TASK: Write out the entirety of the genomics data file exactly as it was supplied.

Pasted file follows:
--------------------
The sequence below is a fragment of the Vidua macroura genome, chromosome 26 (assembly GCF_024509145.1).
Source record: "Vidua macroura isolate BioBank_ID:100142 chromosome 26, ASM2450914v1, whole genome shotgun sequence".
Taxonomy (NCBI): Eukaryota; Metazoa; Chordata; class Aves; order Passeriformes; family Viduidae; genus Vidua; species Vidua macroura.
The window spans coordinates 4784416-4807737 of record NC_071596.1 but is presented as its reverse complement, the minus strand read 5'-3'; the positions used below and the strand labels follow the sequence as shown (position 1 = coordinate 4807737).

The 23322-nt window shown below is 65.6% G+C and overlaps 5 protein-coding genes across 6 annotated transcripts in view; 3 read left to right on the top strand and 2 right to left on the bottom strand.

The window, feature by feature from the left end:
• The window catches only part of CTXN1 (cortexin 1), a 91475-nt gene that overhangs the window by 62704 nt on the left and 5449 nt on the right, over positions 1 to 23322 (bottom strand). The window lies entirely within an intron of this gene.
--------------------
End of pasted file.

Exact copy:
The sequence below is a fragment of the Vidua macroura genome, chromosome 26 (assembly GCF_024509145.1).
Source record: "Vidua macroura isolate BioBank_ID:100142 chromosome 26, ASM2450914v1, whole genome shotgun sequence".
Taxonomy (NCBI): Eukaryota; Metazoa; Chordata; class Aves; order Passeriformes; family Viduidae; genus Vidua; species Vidua macroura.
The window spans coordinates 4784416-4807737 of record NC_071596.1 but is presented as its reverse complement, the minus strand read 5'-3'; the positions used below and the strand labels follow the sequence as shown (position 1 = coordinate 4807737).

The 23322-nt window shown below is 65.6% G+C and overlaps 5 protein-coding genes across 6 annotated transcripts in view; 3 read left to right on the top strand and 2 right to left on the bottom strand.

The window, feature by feature from the left end:
• The window catches only part of CTXN1 (cortexin 1), a 91475-nt gene that overhangs the window by 62704 nt on the left and 5449 nt on the right, over positions 1 to 23322 (bottom strand). The window lies entirely within an intron of this gene.